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Elizabeth C. Chaplin Diary, 1862, 1896

Elizabeth C. Chaplin Diary, 1862, 1896
Mss. Acc. 2009.037
0.02 Cubic Feet
Scope and Contents

Diary of Elizabeth C. Chaplin of Ipswich, Massachusetts, 1862, that reflects strong political opinions and abolitionist conviction. The following is excerpted for the description of the seller:  "She was an active Republican and supporter of President Abraham Lincoln and went to plays and meeting with strong Abolitionists messages. In the very first entry she says, “she took the cars to Boston. My niece Mary Story met with me to see the play called the Octagon, preformed. It represented life in Louisiana & illustrated the Horrors of Slavery.”  She receives letters from Ma. Senator Charles Sumner and comments on political events such as the resignation of Secretary of War Simon Cameron, the death of former President John Tyler, and the issuance of the first of two executive orders comprising the Emancipation Proclamation. Many entries are "accounts of won and lost battles and about local soldiers. There is an entry about the Monitor and the Merrimac plus other more famous battles." Her entries focus mainly on Union victories, such as those achieved at Somerset Ky. and Ft. Donelson Tn.  She also references Federal successes in Arkansas, Manassas Va., New Bern Nc., and Pittsburg Tn.  Her entries track the progress of Gen. McClellan's 1862 Peninsular Campaign through Yorktown Va., Norfolk Va., and Richmond Va.  Later entries reference Gen. Jackson's successful Valley campaign, specifically mentioning engagements at Gordonsville Va. and Culpeper Va, and its implications for the larger Peninsular campaign.  She also comments on the "excitement" caused in Boston by the repulse of Federal forces under Gen. Pope in the 2d Bull Run campaign.  Gen. Lee had now successfully confronted McClellan's threat from the south and Pope's threat from the north.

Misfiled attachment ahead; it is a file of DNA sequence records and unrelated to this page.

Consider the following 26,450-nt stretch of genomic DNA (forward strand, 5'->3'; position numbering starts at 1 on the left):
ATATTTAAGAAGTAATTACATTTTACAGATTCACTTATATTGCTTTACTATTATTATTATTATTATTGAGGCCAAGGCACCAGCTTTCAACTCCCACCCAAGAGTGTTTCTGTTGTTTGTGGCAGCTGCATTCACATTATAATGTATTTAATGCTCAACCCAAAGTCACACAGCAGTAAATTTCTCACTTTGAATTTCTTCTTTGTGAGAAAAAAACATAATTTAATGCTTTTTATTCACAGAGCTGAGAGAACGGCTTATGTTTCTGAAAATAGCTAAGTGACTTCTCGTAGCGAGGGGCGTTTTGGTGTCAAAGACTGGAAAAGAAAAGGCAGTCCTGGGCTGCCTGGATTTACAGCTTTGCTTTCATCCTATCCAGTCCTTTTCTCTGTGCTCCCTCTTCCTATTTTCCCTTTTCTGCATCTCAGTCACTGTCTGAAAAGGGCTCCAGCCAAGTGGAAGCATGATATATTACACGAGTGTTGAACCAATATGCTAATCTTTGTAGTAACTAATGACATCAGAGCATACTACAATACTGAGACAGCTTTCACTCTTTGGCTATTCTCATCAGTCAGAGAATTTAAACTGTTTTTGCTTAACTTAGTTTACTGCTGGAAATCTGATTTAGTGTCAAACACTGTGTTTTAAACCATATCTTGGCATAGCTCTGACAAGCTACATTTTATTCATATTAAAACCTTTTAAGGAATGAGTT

"She did not follow the printed dates, but dated each entry in order as she wrote them. There are 46 pages hand written on both sides with the dates being January 1, 1862 to November 6, 1862.


"Following the diary, the last 4 pages were used for the recording of  birth and death dates usually found in family bible records, ranging in date from 1855-1887.


"Also included are 2 business cards and a receipt for payment for private lesson, signed by Anna  L. Kendall in 1896."

Chaplin, Elizabeth C.
United States--History--Civil War, 1861-1865--Diaries
United States--History--Civil War, 1861-1865--Sources
Women--United States--History--19th century
Women abolitionists--Massachusetts

Administrative Information

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Acquisition Note
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Preferred Citation
Elizabeth C. Chaplin Diary, Special Collections Research Center, Swem Library, College of William and Mary.
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